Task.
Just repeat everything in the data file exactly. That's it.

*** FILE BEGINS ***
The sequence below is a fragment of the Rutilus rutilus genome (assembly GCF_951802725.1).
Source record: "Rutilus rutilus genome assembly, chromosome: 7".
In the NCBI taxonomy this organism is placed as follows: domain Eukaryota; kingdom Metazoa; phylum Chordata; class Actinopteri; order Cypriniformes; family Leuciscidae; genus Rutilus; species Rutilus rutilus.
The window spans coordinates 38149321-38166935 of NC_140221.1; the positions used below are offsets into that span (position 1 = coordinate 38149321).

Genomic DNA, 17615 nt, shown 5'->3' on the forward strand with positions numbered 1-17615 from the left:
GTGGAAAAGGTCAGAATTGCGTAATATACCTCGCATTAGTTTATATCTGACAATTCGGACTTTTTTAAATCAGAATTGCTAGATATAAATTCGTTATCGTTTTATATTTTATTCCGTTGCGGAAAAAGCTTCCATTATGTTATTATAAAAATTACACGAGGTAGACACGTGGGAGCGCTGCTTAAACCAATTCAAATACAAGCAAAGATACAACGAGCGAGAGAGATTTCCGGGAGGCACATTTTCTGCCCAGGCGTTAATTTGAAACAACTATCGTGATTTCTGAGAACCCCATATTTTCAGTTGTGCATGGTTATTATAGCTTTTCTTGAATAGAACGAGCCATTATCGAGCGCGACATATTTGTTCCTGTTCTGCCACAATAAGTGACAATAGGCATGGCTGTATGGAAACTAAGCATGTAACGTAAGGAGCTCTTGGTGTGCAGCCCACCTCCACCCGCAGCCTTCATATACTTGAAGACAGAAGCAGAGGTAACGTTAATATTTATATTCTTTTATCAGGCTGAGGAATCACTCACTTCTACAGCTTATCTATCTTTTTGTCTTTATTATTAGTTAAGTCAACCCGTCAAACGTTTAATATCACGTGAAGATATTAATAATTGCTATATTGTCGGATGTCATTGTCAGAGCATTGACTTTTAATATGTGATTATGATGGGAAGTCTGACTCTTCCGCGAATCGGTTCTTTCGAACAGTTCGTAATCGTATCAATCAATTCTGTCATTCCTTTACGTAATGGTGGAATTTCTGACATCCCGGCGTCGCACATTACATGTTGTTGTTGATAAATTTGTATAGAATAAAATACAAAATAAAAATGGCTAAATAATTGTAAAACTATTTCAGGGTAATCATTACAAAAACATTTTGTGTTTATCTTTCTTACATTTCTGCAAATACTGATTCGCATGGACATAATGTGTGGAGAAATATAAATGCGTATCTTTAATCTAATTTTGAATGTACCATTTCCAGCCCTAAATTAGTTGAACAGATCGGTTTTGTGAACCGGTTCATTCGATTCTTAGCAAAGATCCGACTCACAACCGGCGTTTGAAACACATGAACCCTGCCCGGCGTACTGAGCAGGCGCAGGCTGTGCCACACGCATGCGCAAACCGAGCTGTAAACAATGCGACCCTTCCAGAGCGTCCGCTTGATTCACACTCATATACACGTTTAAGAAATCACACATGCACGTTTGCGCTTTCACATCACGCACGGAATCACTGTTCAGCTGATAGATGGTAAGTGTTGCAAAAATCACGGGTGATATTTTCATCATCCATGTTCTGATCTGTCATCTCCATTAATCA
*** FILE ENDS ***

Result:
The sequence below is a fragment of the Rutilus rutilus genome (assembly GCF_951802725.1).
Source record: "Rutilus rutilus genome assembly, chromosome: 7".
In the NCBI taxonomy this organism is placed as follows: domain Eukaryota; kingdom Metazoa; phylum Chordata; class Actinopteri; order Cypriniformes; family Leuciscidae; genus Rutilus; species Rutilus rutilus.
The window spans coordinates 38149321-38166935 of NC_140221.1; the positions used below are offsets into that span (position 1 = coordinate 38149321).

Genomic DNA, 17615 nt, shown 5'->3' on the forward strand with positions numbered 1-17615 from the left:
GTGGAAAAGGTCAGAATTGCGTAATATACCTCGCATTAGTTTATATCTGACAATTCGGACTTTTTTAAATCAGAATTGCTAGATATAAATTCGTTATCGTTTTATATTTTATTCCGTTGCGGAAAAAGCTTCCATTATGTTATTATAAAAATTACACGAGGTAGACACGTGGGAGCGCTGCTTAAACCAATTCAAATACAAGCAAAGATACAACGAGCGAGAGAGATTTCCGGGAGGCACATTTTCTGCCCAGGCGTTAATTTGAAACAACTATCGTGATTTCTGAGAACCCCATATTTTCAGTTGTGCATGGTTATTATAGCTTTTCTTGAATAGAACGAGCCATTATCGAGCGCGACATATTTGTTCCTGTTCTGCCACAATAAGTGACAATAGGCATGGCTGTATGGAAACTAAGCATGTAACGTAAGGAGCTCTTGGTGTGCAGCCCACCTCCACCCGCAGCCTTCATATACTTGAAGACAGAAGCAGAGGTAACGTTAATATTTATATTCTTTTATCAGGCTGAGGAATCACTCACTTCTACAGCTTATCTATCTTTTTGTCTTTATTATTAGTTAAGTCAACCCGTCAAACGTTTAATATCACGTGAAGATATTAATAATTGCTATATTGTCGGATGTCATTGTCAGAGCATTGACTTTTAATATGTGATTATGATGGGAAGTCTGACTCTTCCGCGAATCGGTTCTTTCGAACAGTTCGTAATCGTATCAATCAATTCTGTCATTCCTTTACGTAATGGTGGAATTTCTGACATCCCGGCGTCGCACATTACATGTTGTTGTTGATAAATTTGTATAGAATAAAATACAAAATAAAAATGGCTAAATAATTGTAAAACTATTTCAGGGTAATCATTACAAAAACATTTTGTGTTTATCTTTCTTACATTTCTGCAAATACTGATTCGCATGGACATAATGTGTGGAGAAATATAAATGCGTATCTTTAATCTAATTTTGAATGTACCATTTCCAGCCCTAAATTAGTTGAACAGATCGGTTTTGTGAACCGGTTCATTCGATTCTTAGCAAAGATCCGACTCACAACCGGCGTTTGAAACACATGAACCCTGCCCGGCGTACTGAGCAGGCGCAGGCTGTGCCACACGCATGCGCAAACCGAGCTGTAAACAATGCGACCCTTCCAGAGCGTCCGCTTGATTCACACTCATATACACGTTTAAGAAATCACACATGCACGTTTGCGCTTTCACATCACGCACGGAATCACTGTTCAGCTGATAGATGGTAAGTGTTGCAAAAATCACGGGTGATATTTTCATCATCCATGTTCTGATCTGTCATCTCCATTAATCA